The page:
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It’s Melting

After a couple false starts, spring is in full swing. With light until midnight and temperatures hitting 40 degrees, the snow is rapidly disappearing. I took the opportunity to hike a nearby hill with my friend Wes. The hike is pretty straightforward: walk uphill and try to avoid the deep snowfields. That said, we were batting .500 on those criteria.

My hiking boots were filled several times with crusty snow, but it was close to 30 degrees and very sunny, so it didn’t really slow us too much. Those boots are no longer waterproof in any sense. The leather has also turned rock hard after getting wet too many times. But you’re not reading this to hear about my footwear, are you?

The hike up took an hour and a half or so with several stops to look at the scenery. You can see at least 40 miles in most directions.  The sea ice is breaking up and showing dark blue spots where there is open water. The tundra is wet in a few spots, but not as wet as midsummer. Solid footing made for a quick hike.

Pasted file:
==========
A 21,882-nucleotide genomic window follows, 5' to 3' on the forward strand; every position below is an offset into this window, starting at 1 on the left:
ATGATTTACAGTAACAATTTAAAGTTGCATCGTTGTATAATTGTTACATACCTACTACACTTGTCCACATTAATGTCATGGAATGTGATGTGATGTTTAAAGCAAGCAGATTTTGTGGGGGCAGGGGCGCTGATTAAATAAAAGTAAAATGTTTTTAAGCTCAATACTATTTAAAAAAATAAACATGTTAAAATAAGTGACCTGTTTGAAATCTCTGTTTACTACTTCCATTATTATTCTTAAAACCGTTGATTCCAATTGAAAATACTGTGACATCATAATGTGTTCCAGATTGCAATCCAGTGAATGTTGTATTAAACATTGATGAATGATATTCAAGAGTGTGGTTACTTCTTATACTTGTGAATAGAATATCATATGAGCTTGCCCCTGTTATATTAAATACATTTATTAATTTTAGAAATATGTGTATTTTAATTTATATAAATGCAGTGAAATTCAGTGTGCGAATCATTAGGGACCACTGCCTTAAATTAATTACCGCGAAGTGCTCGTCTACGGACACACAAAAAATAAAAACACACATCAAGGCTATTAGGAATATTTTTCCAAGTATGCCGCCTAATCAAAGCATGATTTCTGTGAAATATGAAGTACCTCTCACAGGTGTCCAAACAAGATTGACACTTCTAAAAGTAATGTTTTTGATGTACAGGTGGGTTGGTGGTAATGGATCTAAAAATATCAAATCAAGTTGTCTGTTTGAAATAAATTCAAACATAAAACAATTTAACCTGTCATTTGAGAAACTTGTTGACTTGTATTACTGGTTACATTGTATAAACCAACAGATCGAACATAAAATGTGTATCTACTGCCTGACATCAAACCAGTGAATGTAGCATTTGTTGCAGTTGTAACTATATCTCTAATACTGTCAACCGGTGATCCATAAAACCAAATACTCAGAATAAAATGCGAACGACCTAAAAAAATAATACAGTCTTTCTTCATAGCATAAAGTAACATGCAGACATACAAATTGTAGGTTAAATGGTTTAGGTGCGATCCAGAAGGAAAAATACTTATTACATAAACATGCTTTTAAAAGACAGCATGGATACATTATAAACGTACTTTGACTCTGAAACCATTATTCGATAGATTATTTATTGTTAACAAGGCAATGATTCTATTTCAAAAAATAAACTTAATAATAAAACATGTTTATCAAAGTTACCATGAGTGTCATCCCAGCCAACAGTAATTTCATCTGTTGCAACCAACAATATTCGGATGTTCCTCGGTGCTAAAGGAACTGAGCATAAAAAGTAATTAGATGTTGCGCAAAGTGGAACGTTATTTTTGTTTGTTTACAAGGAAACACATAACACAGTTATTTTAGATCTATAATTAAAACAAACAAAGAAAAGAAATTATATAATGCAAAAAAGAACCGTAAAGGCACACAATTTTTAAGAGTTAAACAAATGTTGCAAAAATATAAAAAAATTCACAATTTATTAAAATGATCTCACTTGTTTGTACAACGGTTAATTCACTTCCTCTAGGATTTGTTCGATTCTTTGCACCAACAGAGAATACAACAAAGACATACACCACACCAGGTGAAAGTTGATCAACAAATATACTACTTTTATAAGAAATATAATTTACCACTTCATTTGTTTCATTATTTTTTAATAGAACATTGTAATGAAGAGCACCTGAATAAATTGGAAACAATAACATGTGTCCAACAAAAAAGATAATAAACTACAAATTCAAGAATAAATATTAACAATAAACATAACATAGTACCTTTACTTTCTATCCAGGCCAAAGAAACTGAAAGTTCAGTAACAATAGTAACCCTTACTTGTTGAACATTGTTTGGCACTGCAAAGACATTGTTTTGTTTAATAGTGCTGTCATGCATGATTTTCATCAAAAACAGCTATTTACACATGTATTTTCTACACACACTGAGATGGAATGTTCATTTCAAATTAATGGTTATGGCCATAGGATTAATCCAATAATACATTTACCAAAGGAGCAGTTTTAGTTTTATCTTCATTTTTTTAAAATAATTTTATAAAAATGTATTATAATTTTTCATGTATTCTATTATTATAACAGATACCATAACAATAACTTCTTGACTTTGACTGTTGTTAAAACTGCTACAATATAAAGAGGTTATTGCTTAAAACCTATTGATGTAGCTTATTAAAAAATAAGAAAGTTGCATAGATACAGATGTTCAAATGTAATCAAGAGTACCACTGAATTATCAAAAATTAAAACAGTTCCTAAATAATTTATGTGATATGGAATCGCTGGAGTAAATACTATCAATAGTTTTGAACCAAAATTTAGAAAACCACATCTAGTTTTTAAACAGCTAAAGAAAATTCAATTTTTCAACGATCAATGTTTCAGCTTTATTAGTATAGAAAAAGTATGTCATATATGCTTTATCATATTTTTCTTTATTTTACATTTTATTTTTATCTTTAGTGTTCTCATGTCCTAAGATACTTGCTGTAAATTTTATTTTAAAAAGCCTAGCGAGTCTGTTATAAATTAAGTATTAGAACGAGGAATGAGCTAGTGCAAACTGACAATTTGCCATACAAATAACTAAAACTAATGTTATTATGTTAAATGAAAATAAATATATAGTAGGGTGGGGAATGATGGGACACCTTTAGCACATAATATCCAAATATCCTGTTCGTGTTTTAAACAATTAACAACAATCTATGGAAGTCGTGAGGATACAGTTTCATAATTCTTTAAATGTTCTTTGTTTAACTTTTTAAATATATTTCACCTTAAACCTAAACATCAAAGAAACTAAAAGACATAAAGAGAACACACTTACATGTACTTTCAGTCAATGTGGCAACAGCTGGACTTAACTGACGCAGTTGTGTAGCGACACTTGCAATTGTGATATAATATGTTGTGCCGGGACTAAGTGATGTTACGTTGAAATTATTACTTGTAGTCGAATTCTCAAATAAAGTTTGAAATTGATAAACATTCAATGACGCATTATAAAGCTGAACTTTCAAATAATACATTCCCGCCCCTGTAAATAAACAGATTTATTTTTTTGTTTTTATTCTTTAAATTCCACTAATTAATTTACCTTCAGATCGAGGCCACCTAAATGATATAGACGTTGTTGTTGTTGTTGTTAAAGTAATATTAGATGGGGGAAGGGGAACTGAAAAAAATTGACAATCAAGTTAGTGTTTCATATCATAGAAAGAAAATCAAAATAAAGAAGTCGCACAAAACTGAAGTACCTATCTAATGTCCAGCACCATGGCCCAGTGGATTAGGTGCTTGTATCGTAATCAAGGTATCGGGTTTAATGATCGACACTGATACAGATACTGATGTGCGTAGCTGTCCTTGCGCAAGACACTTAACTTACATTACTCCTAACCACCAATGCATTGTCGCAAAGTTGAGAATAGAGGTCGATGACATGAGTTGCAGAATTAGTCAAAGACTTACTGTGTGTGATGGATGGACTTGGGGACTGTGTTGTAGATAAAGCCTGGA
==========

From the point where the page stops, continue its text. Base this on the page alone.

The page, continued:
Monument peak is the "1447" in block 30.

Sledge Island. It's about a mile long.

Monument RockAlpine tundra before greening up

plane coming into Nome

3870, the second highest peak on the Seward Peninsula.

Nome on the edge of the frozen Norton Sound.

Snake River

Alaska Airlines 153 on approach.

a few musk oxen on Banner hill.

Glacier Creek road